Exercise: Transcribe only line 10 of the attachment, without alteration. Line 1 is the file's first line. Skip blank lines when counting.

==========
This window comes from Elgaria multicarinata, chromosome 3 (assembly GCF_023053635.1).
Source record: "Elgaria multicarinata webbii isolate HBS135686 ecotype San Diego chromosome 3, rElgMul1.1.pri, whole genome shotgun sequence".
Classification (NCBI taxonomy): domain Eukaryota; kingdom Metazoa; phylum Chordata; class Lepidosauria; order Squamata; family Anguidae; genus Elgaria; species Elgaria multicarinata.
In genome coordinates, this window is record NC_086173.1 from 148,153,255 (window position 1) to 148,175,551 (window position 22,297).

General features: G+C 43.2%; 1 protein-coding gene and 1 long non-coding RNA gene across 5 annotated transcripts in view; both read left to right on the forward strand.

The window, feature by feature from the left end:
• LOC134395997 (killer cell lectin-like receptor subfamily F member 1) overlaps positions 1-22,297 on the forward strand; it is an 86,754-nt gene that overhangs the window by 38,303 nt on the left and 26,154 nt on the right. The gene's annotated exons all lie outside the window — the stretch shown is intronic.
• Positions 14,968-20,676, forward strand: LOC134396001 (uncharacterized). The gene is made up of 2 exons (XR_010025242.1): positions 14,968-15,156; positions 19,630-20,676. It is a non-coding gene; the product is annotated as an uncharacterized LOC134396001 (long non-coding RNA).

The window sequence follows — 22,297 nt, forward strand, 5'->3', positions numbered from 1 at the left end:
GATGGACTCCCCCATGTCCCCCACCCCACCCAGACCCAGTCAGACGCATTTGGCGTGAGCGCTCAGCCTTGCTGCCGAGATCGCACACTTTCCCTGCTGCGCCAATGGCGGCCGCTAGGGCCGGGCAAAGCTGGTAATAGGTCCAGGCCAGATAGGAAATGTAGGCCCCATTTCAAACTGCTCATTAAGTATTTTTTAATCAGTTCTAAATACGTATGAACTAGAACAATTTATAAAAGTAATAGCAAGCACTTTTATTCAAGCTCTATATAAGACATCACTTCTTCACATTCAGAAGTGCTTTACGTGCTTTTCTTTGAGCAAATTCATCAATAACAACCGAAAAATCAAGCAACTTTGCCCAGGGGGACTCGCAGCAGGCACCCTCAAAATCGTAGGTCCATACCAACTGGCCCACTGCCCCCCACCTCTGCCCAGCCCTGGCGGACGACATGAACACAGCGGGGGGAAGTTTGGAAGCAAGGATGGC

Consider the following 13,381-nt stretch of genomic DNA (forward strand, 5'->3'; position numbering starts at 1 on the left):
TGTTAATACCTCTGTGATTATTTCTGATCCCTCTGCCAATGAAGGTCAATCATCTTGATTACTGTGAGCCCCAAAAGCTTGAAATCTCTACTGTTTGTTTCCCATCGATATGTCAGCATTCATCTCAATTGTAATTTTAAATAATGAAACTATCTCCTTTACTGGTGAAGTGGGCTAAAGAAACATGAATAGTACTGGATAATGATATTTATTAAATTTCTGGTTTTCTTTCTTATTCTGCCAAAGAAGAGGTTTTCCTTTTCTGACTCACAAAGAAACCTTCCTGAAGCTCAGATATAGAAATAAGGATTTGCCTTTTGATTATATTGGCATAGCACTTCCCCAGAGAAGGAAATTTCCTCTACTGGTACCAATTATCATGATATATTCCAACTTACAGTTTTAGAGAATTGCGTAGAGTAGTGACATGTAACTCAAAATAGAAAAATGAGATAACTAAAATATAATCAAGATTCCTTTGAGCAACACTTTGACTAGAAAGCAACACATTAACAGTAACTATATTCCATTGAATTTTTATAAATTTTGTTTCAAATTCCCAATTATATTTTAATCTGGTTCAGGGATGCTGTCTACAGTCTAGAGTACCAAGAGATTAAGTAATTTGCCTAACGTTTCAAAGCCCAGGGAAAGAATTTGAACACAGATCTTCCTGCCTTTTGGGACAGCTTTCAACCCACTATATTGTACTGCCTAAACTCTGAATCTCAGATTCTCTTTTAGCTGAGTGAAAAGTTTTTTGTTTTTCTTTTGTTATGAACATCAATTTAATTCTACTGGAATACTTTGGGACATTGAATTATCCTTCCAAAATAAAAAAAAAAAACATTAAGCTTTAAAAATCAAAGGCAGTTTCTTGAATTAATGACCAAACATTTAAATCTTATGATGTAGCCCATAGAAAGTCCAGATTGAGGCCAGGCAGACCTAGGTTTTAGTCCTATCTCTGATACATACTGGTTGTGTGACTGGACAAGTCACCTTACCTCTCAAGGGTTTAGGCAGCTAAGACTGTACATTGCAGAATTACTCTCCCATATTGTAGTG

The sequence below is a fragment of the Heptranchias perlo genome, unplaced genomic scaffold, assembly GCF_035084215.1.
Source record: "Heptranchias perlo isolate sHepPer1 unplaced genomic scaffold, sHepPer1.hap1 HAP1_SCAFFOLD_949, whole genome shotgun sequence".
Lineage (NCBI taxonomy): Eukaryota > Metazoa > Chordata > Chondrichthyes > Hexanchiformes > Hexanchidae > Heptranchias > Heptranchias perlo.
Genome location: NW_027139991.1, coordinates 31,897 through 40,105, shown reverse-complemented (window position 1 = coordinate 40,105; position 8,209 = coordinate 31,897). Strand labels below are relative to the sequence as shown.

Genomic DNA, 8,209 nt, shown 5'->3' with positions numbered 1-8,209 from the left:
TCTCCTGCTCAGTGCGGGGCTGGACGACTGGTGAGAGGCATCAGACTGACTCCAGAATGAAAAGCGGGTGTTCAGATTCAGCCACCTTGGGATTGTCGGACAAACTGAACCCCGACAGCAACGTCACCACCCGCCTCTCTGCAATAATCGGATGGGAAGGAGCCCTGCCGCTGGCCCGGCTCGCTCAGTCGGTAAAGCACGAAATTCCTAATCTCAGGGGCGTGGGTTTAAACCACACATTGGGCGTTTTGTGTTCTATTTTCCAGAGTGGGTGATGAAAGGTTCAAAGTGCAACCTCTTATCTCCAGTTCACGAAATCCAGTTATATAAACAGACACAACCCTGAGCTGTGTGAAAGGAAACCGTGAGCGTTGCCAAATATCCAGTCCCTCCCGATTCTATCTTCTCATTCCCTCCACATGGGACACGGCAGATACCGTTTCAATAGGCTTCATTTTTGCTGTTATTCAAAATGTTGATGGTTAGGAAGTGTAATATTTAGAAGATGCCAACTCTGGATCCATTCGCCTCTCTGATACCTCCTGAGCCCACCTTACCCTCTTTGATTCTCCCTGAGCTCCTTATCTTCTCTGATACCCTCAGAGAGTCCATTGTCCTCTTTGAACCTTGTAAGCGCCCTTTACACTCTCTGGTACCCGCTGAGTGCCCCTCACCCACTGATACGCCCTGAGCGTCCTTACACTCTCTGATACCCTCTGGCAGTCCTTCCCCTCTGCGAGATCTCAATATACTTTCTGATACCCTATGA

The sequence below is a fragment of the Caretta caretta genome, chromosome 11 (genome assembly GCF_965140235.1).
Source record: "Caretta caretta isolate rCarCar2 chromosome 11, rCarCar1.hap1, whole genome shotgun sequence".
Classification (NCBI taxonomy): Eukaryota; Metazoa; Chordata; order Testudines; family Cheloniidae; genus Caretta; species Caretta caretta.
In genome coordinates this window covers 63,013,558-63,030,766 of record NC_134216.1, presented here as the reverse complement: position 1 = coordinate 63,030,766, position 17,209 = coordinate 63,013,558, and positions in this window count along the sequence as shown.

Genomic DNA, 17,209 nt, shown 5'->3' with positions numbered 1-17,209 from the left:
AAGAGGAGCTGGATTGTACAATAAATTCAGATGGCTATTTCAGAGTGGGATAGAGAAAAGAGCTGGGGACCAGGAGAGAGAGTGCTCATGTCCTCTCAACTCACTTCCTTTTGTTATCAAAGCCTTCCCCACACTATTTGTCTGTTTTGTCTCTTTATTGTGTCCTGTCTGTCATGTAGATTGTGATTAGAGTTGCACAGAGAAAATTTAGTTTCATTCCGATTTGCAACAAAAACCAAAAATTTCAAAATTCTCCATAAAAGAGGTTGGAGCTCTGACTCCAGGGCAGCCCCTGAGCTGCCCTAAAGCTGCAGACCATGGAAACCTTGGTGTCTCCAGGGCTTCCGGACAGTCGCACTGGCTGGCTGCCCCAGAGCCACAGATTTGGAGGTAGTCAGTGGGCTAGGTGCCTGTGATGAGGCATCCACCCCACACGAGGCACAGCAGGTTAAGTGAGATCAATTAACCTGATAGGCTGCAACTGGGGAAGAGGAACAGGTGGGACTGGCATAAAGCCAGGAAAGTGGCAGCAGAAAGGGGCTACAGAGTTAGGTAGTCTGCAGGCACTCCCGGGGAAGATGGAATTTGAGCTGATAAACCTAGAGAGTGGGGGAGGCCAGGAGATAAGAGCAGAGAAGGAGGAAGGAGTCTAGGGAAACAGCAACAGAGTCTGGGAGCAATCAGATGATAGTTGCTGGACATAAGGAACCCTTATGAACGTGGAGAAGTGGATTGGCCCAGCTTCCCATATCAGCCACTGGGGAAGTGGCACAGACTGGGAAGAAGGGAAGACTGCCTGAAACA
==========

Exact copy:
GATGGACTCCCCCATGTCCCCCACCCCACCCAGACCCAGTCAGACGCATTTGGCGTGAGCGCTCAGCCTTGCTGCCGAGATCGCACACTTTCCCTGCTGCGCCAATGGCGGCCGCTAGGGCCGGGCAAAGCTGGTAATAGGTCCAGGCCAGATAGGAAATGTAGGCCCCATTTCAAACTGCTCATTAAGTATTTTTTAATCAGTTCTAAATACGTATGAACTAGAACAATTTATAAAAGTAATAGCAAGCACTTTTATTCAAGCTCTATATAAGACATCACTTCTTCACATTCAGAAGTGCTTTACGTGCTTTTCTTTGAGCAAATTCATCAATAACAACCGAAAAATCAAGCAACTTTGCCCAGGGGGACTCGCAGCAGGCACCCTCAAAATCGTAGGTCCATACCAACTGGCCCACTGCCCCCCACCTCTGCCCAGCCCTGGCGGACGACATGAACACAGCGGGGGGAAGTTTGGAAGCAAGGATGGC